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Here first I saw the morn appear
Here mark'd the soft declining ray-
Gave splendour to the parting sun; Now lost in sorrow's sable night,
And all their mingled glories gone! 'Till death, in pity, end my care, I must remember such things were.
Sir John Henry More, Bart, who died in the year 1780, about the age of 25: His true poetical powers cannot be better proved than by the following lines, which he wrote to a Lady a few months before his death, being then in an evident decay:
IF in that breast, so good, so pure,
Pity the sorrows I endure,
The cause I must not-dare not tell.
The grief that on my quiet preys,
That rends my heart, that checks my tongue,
I fear will last me all my days,
But feel-it will not last me long.
A WINTER PIECE.
"Oh! cruel was my father, that shut his door on me! "And cruel was my mother that such a sight could see; "And cruel is the wint'ry wind that chills my heart with cold,
"But crueller than all, the lad that left my love for gold!
"Hush, hush, my lovely baby, and warm thee in my breast,
"Ah! little thinks thy father how sadly we're distrest! "For cruel as he is, did he know but how we fare, “He'd shield us in his arms from this ätter piercing air.
"Cold, cold, my dearest jewel! thy little life is gone! "Oh, let my tears revive thee! so warm that trickle down;
My tears that gush so warm, oh! they freeze before they fall,
"Ah! wretched, wretched mother! thou'rt now bereft of all."
Then down she sunk, despairing, upon the drifted snow, And, wrung with killing anguish, lamented loud her woe: She kiss'd her baby's pale lips, and laid it by her side, Then cast her eyes to heaven, and bow'd her head and died. Literary Magazine.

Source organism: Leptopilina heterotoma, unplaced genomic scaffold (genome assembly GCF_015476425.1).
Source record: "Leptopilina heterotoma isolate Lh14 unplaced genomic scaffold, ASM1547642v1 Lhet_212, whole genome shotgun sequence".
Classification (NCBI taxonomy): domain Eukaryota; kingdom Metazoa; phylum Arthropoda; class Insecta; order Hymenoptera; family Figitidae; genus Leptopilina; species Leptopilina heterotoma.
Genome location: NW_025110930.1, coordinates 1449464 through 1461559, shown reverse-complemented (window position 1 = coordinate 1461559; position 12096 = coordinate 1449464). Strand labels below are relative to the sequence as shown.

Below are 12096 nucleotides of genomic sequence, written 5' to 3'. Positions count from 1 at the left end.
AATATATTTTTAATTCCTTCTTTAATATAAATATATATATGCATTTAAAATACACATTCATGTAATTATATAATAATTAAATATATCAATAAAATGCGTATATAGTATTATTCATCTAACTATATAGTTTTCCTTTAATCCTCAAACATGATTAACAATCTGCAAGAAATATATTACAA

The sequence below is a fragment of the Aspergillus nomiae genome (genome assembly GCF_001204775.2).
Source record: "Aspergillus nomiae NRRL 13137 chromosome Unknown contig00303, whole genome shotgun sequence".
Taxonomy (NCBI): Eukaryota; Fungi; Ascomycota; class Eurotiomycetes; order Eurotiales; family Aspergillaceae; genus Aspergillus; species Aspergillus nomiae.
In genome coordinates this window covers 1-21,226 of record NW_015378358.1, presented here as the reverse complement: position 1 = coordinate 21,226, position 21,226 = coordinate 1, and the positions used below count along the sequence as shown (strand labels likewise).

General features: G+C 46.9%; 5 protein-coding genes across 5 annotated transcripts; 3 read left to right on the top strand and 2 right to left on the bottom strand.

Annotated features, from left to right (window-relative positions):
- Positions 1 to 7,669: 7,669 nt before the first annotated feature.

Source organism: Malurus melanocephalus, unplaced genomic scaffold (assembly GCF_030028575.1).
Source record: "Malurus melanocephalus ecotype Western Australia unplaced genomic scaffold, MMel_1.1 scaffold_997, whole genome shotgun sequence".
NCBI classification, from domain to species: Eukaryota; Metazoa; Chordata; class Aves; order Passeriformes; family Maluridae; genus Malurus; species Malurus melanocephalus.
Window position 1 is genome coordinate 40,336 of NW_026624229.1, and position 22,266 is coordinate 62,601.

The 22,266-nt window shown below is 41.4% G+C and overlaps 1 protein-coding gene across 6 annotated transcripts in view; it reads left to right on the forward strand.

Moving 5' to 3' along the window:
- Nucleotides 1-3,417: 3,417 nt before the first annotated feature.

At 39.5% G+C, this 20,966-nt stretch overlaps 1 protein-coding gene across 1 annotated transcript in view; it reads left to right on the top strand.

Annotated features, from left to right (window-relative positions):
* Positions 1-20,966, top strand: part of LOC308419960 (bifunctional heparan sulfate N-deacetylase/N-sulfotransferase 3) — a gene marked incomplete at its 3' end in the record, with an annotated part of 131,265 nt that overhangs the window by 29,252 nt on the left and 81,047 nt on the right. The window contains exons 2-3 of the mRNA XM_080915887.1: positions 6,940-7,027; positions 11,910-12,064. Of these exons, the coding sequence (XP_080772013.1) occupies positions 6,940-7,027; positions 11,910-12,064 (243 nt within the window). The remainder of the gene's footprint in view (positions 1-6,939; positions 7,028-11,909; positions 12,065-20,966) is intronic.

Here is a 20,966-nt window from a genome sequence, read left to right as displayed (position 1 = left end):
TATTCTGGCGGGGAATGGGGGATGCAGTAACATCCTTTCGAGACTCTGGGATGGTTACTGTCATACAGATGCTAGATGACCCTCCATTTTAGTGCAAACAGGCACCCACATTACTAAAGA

OF THE FOREGOING ELEGY.
VESPER erat; campis et nix hyemosa ruebat,
"Heu! pater ille ferus, natæ qui tecte negavit,
"Parvule m., taceas, gremio renovesque calorem ;
"Blandulæ væ! friges, friges; calor ossa reliquit;
Jam nive congesta misere prolabitur exspes
FRIEND of the wretch whose boson bleeds,
When tort'ring thought to thought succeeds,
To me how sweet life's early dawn,
E'er, then, to wan despair a prey,
E'er sorrow's bitter cup runs o'er,
But if I court thine aid in vain,
If slow reluctance guides thine eye, Death then alone can ease my pain, And hush to peace the rising sigh: He sets the pining captive free, And gives the balm for misery.
THE TENDER WISH.
FROM. her, alas! whose smile was love,
Be all her little arts forgot,
That fill'd my bosom with alarms; Ah! let her crime-a little spot
Be lost amid her blaze of charms.
As on I wander slow, my sighs
Deluded heart! thy folly know,
Nor fondly nurse the fatal flame; By absence thou shalt lose thy woe, And only flutter at her name.